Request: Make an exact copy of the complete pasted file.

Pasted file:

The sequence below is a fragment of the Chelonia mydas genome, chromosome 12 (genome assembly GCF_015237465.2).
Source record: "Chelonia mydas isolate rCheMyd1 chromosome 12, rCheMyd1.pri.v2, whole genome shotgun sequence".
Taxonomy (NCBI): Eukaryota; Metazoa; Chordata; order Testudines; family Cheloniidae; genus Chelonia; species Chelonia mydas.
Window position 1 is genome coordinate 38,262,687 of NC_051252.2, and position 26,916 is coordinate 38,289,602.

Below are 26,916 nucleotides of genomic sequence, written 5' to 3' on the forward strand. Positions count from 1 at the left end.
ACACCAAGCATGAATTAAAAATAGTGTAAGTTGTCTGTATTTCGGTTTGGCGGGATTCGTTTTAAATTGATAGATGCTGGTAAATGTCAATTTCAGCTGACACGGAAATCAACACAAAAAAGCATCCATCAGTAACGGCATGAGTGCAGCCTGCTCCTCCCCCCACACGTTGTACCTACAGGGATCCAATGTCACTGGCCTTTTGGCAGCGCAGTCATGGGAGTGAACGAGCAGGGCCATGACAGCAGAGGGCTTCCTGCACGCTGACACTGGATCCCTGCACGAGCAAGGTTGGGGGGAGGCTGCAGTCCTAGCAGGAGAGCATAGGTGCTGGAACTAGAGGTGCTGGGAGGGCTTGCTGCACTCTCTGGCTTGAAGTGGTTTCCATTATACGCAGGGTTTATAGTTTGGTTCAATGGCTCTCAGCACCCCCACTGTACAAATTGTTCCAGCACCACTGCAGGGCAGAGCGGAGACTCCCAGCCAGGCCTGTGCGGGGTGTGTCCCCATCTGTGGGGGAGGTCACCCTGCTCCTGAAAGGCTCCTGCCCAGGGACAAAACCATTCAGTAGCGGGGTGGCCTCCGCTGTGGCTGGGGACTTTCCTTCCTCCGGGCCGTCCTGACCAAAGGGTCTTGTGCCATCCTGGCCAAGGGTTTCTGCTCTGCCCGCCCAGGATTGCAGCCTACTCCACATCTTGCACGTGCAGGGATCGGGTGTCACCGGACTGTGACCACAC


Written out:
The sequence below is a fragment of the Chelonia mydas genome, chromosome 12 (genome assembly GCF_015237465.2).
Source record: "Chelonia mydas isolate rCheMyd1 chromosome 12, rCheMyd1.pri.v2, whole genome shotgun sequence".
Taxonomy (NCBI): Eukaryota; Metazoa; Chordata; order Testudines; family Cheloniidae; genus Chelonia; species Chelonia mydas.
Window position 1 is genome coordinate 38,262,687 of NC_051252.2, and position 26,916 is coordinate 38,289,602.

Below are 26,916 nucleotides of genomic sequence, written 5' to 3' on the forward strand. Positions count from 1 at the left end.
ACACCAAGCATGAATTAAAAATAGTGTAAGTTGTCTGTATTTCGGTTTGGCGGGATTCGTTTTAAATTGATAGATGCTGGTAAATGTCAATTTCAGCTGACACGGAAATCAACACAAAAAAGCATCCATCAGTAACGGCATGAGTGCAGCCTGCTCCTCCCCCCACACGTTGTACCTACAGGGATCCAATGTCACTGGCCTTTTGGCAGCGCAGTCATGGGAGTGAACGAGCAGGGCCATGACAGCAGAGGGCTTCCTGCACGCTGACACTGGATCCCTGCACGAGCAAGGTTGGGGGGAGGCTGCAGTCCTAGCAGGAGAGCATAGGTGCTGGAACTAGAGGTGCTGGGAGGGCTTGCTGCACTCTCTGGCTTGAAGTGGTTTCCATTATACGCAGGGTTTATAGTTTGGTTCAATGGCTCTCAGCACCCCCACTGTACAAATTGTTCCAGCACCACTGCAGGGCAGAGCGGAGACTCCCAGCCAGGCCTGTGCGGGGTGTGTCCCCATCTGTGGGGGAGGTCACCCTGCTCCTGAAAGGCTCCTGCCCAGGGACAAAACCATTCAGTAGCGGGGTGGCCTCCGCTGTGGCTGGGGACTTTCCTTCCTCCGGGCCGTCCTGACCAAAGGGTCTTGTGCCATCCTGGCCAAGGGTTTCTGCTCTGCCCGCCCAGGATTGCAGCCTACTCCACATCTTGCACGTGCAGGGATCGGGTGTCACCGGACTGTGACCACAC